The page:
I became a U.S. citizen a couple of years ago. Don’t ask me why it took so long. I had a Green Card for something like 25 years, and I always knew I’d eventually become a real citizen. Along the way certain films would reinforce that desire. I’m not talking about the kind of macho fantasies that pass for “patriotic” movies. I’m talking about films that convey America’s many complexities, while still somehow managing to reaffirm my love for it. Indeed, many of these films might be deemed “un-patriotic” by some people. To those people I say, “Phffft.” Here are 12 films that made me want to become an American, in no particular order.
1.) All the President’s Men (1976, Alan J. Pakula)
The Watergate scandal may have led to a crisis of confidence in the country, but if you think about it, it was also one of our finer hours – in which the most controlling and corrupt executive in modern U.S. history was brought down by the perseverance and independence of two ordinary reporters who refused to be cowed by threatening displays of power. Some on the Right may try to claim a monopoly on American-ness, but Woodward (birthplace: Geneva, Illinois, USA) and Bernstein (birthplace: Washington, D.C., USA), at least as depicted in this film, are pretty much the working definition of American heroes.
|All the President's Men|
2.) Born on the Fourth of July (1989, Oliver Stone)
In case you weren’t sure, that title is in fact meant to be ironic. Oliver Stone’s masterpiece follows Ron Kovic (Tom Cruise) from his youthful days as a rah-rah All-American jock through the crucible of Vietnam to his emergence as a paraplegic anti-war protester. But that journey of disillusionment is mirrored by one of self-awakening, as Kovic discovers the power of his own voice. Example: Stone shoots Kovic’s disruption of the 1972 Republican National Convention (and subsequent hauling off by security while fresh-faced Nixon Youth spit vitriol at him) like it was the parting of the Red Sea. Perhaps because it’s a journey Stone himself probably knows something about -- having gone from writing pseudo-fascist fantasies like Conan the Barbarian to becoming the country’s foremost chronicler of its stray ideals.
3.) The Godfather, Part II (1974, Francis Ford Coppola)
I suppose there’s something perverse about including a film that makes the corruption of the American Dream its oft-stated subject, but Coppola’s film is also, as it so happens, the most powerful depiction of said dream that I’ve seen, particularly in its flashbacks to Vito Corleone’s earlier years. I mean come on:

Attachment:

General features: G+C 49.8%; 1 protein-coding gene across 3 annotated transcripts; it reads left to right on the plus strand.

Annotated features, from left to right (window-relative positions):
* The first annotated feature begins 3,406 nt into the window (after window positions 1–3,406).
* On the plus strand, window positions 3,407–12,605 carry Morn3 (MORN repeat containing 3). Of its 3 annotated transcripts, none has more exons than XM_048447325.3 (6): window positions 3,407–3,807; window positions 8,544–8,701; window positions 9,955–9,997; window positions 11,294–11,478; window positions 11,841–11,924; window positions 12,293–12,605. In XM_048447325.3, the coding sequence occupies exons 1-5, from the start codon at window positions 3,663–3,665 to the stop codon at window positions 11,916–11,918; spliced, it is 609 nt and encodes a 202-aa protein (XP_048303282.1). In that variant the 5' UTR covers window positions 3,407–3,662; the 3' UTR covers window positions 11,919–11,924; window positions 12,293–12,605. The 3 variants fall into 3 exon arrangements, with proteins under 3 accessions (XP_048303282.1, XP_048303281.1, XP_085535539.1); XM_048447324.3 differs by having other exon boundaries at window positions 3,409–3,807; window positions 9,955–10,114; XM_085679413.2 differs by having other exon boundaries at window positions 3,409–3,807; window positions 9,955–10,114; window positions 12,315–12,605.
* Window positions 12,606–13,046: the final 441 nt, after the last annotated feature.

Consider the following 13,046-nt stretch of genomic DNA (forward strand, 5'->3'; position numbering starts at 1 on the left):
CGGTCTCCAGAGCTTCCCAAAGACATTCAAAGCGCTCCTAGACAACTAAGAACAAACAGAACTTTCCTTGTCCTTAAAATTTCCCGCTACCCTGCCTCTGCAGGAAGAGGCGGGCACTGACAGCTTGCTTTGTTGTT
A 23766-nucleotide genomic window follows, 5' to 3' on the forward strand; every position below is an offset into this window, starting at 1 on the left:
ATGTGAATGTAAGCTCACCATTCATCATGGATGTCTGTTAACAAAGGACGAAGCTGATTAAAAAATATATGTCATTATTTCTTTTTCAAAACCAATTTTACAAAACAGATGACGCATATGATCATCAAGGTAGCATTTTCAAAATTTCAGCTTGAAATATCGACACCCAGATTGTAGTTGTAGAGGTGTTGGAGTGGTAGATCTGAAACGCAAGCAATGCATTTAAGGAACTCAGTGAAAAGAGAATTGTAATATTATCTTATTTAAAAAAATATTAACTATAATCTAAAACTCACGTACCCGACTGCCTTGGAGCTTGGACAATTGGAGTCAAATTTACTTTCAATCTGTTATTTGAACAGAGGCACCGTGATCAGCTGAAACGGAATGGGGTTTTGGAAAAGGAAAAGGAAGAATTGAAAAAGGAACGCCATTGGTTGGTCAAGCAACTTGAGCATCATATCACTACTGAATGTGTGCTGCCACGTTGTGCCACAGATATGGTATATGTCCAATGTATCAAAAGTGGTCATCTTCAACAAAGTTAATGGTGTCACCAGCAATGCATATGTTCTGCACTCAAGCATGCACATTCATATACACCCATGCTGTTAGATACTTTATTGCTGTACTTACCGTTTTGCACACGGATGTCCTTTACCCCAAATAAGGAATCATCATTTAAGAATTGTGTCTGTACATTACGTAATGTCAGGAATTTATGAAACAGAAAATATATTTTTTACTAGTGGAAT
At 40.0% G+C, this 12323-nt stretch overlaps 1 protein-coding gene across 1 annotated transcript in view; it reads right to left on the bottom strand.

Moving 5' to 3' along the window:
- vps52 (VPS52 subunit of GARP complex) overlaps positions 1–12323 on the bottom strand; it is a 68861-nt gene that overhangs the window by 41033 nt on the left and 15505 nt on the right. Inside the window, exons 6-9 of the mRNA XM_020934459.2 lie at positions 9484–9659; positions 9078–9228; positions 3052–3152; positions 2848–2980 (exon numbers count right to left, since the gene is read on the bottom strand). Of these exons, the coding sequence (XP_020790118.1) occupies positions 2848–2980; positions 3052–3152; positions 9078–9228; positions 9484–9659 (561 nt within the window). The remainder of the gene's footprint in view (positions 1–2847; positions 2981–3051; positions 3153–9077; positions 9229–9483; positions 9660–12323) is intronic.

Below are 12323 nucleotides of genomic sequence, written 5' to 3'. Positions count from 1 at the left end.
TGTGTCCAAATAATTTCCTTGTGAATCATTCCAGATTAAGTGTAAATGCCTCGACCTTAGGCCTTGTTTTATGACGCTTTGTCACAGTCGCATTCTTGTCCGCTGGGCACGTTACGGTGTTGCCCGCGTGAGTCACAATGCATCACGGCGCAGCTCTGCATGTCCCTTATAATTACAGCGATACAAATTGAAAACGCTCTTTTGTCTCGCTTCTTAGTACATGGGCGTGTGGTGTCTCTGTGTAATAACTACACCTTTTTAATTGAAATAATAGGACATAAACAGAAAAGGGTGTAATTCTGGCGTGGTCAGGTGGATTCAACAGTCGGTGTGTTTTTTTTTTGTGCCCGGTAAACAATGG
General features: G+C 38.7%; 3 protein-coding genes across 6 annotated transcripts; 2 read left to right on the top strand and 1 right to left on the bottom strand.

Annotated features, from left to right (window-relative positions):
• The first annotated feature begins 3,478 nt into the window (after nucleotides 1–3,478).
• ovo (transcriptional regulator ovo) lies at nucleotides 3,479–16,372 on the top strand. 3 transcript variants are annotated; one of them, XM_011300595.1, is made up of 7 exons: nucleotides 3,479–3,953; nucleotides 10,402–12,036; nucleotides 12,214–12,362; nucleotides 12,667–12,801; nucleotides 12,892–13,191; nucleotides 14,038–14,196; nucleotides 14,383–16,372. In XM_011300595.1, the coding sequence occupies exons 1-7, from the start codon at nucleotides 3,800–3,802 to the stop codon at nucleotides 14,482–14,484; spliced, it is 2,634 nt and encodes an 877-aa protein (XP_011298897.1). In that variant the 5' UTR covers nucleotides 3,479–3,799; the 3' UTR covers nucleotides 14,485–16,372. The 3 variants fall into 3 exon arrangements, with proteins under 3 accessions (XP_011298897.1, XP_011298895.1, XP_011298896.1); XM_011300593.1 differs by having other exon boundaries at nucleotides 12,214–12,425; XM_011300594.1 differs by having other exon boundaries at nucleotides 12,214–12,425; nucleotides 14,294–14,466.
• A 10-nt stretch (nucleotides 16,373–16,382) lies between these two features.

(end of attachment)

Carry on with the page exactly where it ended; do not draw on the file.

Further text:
4.) The New World (2005, Terrence Malick)
I know. Malick. Of course. Here’s what I wrote in my Nerve.com review at the time of the film’s release: “[The New World] isn't about Indians and settlers so much as it is about salvation. Pocahontas saves the fallen dreamer [John] Smith, only to herself be saved in her moment of disgrace by the patient, practical [John] Rolfe, setting up their subdued love triangle as a kind of romantic dialectic between idealism and pragmatism — which also (surprise!) happen to be the twin poles of the American experience. In its own audacious, iconoclastic way, The New World returns hope to one of our founding myths. It dares to suggest that the nation was borne not of blood, violence, and persecution, but of romantic redemption and a love that passeth understanding.”
5.) The Long Gray Line (1955, John Ford)
John Ford’s look at the life of an Irish immigrant (Tyrone Power) who started off as a dishwasher at West Point and wound up spending decades at the military academy (later working in the athletics department) is the kind of borderline jingoistic film I can actually get behind –tender, boisterous, and almost unbearably human. It’s one of the more gentle military movies you’ll ever see – perhaps because it doesn’t have any real war scenes. Not as “deep,” perhaps, as the best of Ford’s cavalry films, but it does feel like the purest distillation of this particular director’s genuine love for his country.